László Erdős of the Institute of Science and Technology Austria and Horng-Tzer Yau (of Harvard University will receive the 2017 AMS Leonard Eisenbud Prize for Mathematics and Physics. The two are honored "for proving the universality of eigenvalue statistics of Wigner random matrices."

A matrix is a two-dimensional array of numbers. For example, data about the height and weight of members of a certain population could be arranged as entries in a matrix. Matrices are used across all areas science and engineering to represent quantitative information. Their spectrum, or eigenvalues, comprise the essential properties of these data.

In the 1950s, physicist Eugene Wigner, who would go on to win the Nobel Prize, was studying energy levels in atomic nuclei. Because it was not possible at that time to predict these energy levels based on fundamental physical principles, Wigner represented their statistical behavior by the eigenvalues of a matrix in which the entries were chosen at random. This was an extraordinary leap of intuition. Wigner's insight has turned out to be very useful and has been verified in many different experimental situations. Nevertheless, scientists still cannot prove exactly why it models physical reality so well.

Since that time, random matrices have been used across many areas of physics and, more recently, in such areas as statistical analysis, finance, wireless communications, and materials science. These developments, together with mysterious connections observed between random matrices and prime numbers, have led to the burgeoning of random matrix theory as a major subject within mathematics.

There are many different ways of randomly choosing the entries in a random matrix. In simulations of large random matrices, researchers observed the same statistical patterns emerging from the matrices, regardless of which way was used for the random choice of the entries. These patterns seemed to be "universal," and the question of whether the observations could be nailed down in a mathematical proof became known as the "universality conjecture."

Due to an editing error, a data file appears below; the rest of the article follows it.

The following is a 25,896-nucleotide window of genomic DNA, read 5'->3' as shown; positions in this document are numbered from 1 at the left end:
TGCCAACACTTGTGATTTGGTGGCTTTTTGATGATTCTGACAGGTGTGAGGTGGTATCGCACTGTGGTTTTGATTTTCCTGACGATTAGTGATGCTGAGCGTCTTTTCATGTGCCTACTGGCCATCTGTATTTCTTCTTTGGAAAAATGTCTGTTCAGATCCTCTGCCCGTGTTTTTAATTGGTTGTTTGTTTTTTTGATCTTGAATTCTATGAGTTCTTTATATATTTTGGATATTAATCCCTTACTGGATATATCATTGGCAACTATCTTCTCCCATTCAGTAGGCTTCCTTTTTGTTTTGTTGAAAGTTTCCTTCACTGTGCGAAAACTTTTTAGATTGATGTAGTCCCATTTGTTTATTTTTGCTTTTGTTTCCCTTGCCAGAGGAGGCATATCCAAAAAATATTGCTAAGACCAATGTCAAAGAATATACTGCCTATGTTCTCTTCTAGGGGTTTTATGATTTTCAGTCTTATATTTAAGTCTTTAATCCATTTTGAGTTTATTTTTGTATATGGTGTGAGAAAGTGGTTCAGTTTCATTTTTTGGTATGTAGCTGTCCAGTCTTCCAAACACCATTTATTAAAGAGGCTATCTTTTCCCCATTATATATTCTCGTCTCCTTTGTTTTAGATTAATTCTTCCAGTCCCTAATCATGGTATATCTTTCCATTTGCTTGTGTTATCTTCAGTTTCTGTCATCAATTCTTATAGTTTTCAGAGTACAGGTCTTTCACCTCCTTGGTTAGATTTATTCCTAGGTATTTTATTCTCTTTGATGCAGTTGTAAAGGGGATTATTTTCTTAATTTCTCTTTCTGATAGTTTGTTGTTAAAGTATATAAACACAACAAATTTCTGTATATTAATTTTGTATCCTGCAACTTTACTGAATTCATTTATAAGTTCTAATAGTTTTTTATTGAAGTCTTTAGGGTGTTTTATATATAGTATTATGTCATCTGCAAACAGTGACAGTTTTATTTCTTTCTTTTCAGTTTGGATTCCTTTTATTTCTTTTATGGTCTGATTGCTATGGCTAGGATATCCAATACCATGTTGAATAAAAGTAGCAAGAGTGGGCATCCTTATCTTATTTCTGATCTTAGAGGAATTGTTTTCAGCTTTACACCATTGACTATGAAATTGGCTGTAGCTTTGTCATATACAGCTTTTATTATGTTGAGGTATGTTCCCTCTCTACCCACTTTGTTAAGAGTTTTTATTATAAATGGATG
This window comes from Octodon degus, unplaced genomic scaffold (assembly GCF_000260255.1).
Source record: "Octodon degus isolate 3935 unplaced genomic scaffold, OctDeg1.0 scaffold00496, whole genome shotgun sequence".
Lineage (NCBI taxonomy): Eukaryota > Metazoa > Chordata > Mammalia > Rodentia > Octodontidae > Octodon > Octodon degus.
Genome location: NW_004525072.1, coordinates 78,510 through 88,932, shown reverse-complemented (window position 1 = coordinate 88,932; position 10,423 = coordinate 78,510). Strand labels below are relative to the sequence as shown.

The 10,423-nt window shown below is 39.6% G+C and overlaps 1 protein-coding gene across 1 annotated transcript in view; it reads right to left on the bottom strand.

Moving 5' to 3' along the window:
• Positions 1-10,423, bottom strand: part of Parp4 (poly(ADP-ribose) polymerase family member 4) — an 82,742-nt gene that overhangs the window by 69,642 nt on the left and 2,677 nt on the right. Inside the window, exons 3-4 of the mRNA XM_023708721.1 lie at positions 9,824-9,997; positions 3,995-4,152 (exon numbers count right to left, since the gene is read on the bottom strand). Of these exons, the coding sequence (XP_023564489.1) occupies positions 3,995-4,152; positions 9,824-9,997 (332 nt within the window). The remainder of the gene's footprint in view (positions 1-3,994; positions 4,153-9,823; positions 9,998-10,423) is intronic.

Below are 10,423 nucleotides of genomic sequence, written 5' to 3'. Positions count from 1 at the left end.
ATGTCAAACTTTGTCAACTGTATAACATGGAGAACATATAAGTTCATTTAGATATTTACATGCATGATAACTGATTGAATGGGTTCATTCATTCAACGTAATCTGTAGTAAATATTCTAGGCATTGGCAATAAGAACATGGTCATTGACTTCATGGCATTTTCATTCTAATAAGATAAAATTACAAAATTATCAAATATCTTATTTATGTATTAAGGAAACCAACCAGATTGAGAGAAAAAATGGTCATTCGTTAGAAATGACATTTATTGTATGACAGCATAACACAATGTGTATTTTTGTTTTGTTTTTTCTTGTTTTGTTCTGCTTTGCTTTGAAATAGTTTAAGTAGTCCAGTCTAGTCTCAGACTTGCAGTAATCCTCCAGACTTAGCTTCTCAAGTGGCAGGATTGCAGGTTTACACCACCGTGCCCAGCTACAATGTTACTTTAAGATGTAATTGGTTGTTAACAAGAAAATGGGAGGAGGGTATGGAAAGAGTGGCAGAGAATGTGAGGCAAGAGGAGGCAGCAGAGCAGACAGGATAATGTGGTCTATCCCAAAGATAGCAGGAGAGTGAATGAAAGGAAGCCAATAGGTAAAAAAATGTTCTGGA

It is this conjecture that Erdős and Yau settled in their prize-winning work, an amazing feat that has received wide acclaim from scientists and mathematicians.

Born in Budapest in 1966, László Erdős completed university education in mathematics at the Lorand Eötvös University in 1990 and a PhD at Princeton University in 1994. After postdoctoral positions in Zurich and New York, he joined the faculty at the Georgia Institute of Technology. In 2003, he was appointed to a chair professorship at the Ludwig-Maximilian University in Munich. Since 2013 he has been a professor at the Institute of Science and Technology Austria, near Vienna. He was an invited speaker at the International Congress of Mathematicians (2014), and is a corresponding member of the Austrian Academy of Sciences, an external member of the Hungarian Academy of Sciences, and a member of the Academia Europaea.

Born in Taiwan in 1959, Horng-Tzer Yau received his B.Sc. in 1981 from National Taiwan University and his PhD in 1987 from Princeton University. The following year, he joined the faculty of the Courant Institute of Mathematical Sciences at New York University. In 2003, he moved to Stanford University and then in 2005 assumed his present position as professor of mathematics at Harvard University. He was a member of the Institute for Advanced Study in Princeton in 1987-88, 1991-92, and 2003, and was an IAS Distinguished Visiting Professor in 2013-14. Yau was elected to the US National Academy of Sciences (2013) and received a MacArthur Foundation "genius" award (2000).

Presented every three years, the AMS Eisenbud Prize recognizes a work or group of works that brings mathematics and physics closer together. The prize will be awarded Thursday, January 5, 2017, at the Joint Mathematics Meetings in Atlanta.

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Founded in 1888 to further mathematical research and scholarship, today the American Mathematical Society fulfills its mission through programs and services that promote mathematical research and its uses, strengthen mathematical education, and foster awareness and appreciation of mathematics and its connections to other disciplines and to everyday life.